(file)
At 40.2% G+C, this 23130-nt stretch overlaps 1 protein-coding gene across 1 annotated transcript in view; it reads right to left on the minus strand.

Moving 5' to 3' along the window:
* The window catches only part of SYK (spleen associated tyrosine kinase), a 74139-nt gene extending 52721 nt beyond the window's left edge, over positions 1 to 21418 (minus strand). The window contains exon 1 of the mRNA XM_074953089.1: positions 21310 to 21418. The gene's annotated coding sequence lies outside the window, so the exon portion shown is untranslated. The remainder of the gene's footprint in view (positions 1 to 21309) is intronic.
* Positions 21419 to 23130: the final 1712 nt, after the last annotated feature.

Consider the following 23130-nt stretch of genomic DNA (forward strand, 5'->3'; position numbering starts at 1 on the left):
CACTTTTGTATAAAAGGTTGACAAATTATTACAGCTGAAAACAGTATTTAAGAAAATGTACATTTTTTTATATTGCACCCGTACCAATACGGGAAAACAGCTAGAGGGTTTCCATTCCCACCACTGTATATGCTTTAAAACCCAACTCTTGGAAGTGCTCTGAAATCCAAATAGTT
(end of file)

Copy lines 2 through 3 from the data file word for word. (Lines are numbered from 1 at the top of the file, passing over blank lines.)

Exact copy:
Moving 5' to 3' along the window:
* The window catches only part of SYK (spleen associated tyrosine kinase), a 74139-nt gene extending 52721 nt beyond the window's left edge, over positions 1 to 21418 (minus strand). The window contains exon 1 of the mRNA XM_074953089.1: positions 21310 to 21418. The gene's annotated coding sequence lies outside the window, so the exon portion shown is untranslated. The remainder of the gene's footprint in view (positions 1 to 21309) is intronic.